✔   Is stated in terms of clients or beneficiaries

✔   Is developed with input from clients and
       beneficiaries

✔   Is not the “lack of a method” (unless the method
       is infallible)

✔   Doesn’t make assumptions

✔   Doesn’t use jargon

✔ Is interesting to read
         Checklist for Objectives

✔ Describes problem-related outcomes of
     your program

✔   Does not describe your methods

✔   Defines the population served

✔   States the time when the objectives
     will be met
          Checklist for Methods

✔   Flows naturally from problems and
     objectives

✔   Clearly describes program activities

✔   States reasons for selection of activities

✔   Describes sequence of activities
          Checklist for Methods

✔   Describes staffing of program


✔   Describes clients and client selection


✔   Presents a reasonable scope of activities
     that can be accomplished within the time
     allotted for program and within the
     resources of the applicant
         Checklist for Evaluation

✔   Covers product and process

✔   Tells who will be performing evaluation and
     how evaluators will be selected

✔   Defines evaluation criteria

✔   Describes data gathering methods
      Checklist for Evaluation

✔Explains any test instruments or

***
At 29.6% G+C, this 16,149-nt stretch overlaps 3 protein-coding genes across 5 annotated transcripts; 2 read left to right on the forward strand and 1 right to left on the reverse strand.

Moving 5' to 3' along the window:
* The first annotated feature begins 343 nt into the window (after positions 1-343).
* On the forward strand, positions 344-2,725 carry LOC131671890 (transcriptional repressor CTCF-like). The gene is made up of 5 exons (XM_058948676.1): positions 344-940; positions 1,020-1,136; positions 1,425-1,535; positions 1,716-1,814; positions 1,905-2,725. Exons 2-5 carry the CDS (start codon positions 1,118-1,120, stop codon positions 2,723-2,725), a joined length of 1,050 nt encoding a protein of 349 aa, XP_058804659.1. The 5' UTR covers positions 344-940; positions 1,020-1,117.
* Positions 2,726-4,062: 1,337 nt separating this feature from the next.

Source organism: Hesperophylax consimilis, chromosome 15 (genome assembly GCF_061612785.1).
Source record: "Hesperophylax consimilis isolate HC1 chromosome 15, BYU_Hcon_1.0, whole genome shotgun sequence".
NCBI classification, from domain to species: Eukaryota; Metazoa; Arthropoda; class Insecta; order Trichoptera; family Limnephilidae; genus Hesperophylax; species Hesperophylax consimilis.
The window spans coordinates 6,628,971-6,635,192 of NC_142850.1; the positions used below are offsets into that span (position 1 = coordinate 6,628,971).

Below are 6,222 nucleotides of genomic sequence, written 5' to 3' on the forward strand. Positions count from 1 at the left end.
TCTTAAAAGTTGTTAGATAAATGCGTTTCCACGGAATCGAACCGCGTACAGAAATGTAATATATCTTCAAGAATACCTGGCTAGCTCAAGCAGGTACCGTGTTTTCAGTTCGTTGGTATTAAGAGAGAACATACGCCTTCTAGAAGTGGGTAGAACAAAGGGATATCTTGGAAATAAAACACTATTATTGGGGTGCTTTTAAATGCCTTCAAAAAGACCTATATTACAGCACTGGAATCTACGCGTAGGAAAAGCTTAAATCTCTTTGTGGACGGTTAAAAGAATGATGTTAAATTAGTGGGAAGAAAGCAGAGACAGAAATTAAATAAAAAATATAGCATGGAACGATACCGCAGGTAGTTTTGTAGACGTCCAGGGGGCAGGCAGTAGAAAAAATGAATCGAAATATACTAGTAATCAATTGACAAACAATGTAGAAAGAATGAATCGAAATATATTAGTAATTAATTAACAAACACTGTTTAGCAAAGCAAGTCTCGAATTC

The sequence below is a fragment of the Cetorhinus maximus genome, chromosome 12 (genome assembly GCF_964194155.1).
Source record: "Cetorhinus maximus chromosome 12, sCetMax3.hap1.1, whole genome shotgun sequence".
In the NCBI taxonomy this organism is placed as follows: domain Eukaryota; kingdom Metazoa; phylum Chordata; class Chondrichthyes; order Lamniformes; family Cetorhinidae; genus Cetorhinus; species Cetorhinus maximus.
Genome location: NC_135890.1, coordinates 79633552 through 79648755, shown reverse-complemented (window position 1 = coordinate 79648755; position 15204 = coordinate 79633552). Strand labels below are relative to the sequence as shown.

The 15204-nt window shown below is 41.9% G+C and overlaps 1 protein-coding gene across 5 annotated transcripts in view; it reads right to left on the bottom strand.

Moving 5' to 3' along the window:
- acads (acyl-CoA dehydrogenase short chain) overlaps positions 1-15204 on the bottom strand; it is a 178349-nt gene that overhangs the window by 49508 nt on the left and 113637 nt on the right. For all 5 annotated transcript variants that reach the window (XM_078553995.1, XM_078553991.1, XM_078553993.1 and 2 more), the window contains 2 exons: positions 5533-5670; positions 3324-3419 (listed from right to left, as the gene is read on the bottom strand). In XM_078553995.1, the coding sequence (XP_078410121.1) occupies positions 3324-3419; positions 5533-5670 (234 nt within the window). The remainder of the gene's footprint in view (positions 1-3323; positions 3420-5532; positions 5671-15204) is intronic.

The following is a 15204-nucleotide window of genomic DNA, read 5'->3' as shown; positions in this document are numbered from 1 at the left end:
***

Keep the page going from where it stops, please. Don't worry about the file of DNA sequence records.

questionnaires to be used


✔Describes the process of data analysis
✔Shows how evaluation will be used for
     program improvements
             Checklist for Budget

✔   Specifies personnel on project, % time, $
     amount (including fringe benefits)
✔   Identifies all equipment and supplies, travel,
      other non-personnel costs for project
✔   Differentiates amounts requested from funding
     source from those provided by applicant
     or others
✔   Includes overhead or administrative costs
      If allowed
✔   Provides narrative justification for each line item
      Checklist for Future Funding

✔   Presents a plan to provide future funding if
     program is to be continued

✔   Discusses both maintenance and future
     program funding if program is
     for construction

✔   Accounts for other needed expenditures if
     program includes purchase of equipment
          The proposal budget

✔   Accurate, realistic description of costs

✔   Thorough justification of costs

✔   Appropriate in-kind resources included

✔   No un-fundable expenses requested

✔   Meets funder’s guidelines

✔   Clear and understandable
        Budget narrative
   Wrong:                    Right:
                    The five staff members in
 The personnel        this line item will each
budget is $1,200.    contribute eight hours of
                     planning, for a total of 40
                     hours at $30/hour (based
                     on current salary levels),
                     totaling a budget line for
                       personnel of $1,200.”
                Attachments

✔   Essential but overlooked component of
     good proposal

✔   Tax documents for applicant organization
     (when appropriate)

✔   Biographical info/CVs of everyone
     in budget

✔   Drafts of data collection instruments
            Attachments

✔   Required funder forms (especially
       government)

✔   Human subjects approval

✔   Letters of support, commitment
         from collaborators

✔   Letters of recommendation
   Always write explicitly
to your funder’s guidelines,

using any generic outline only for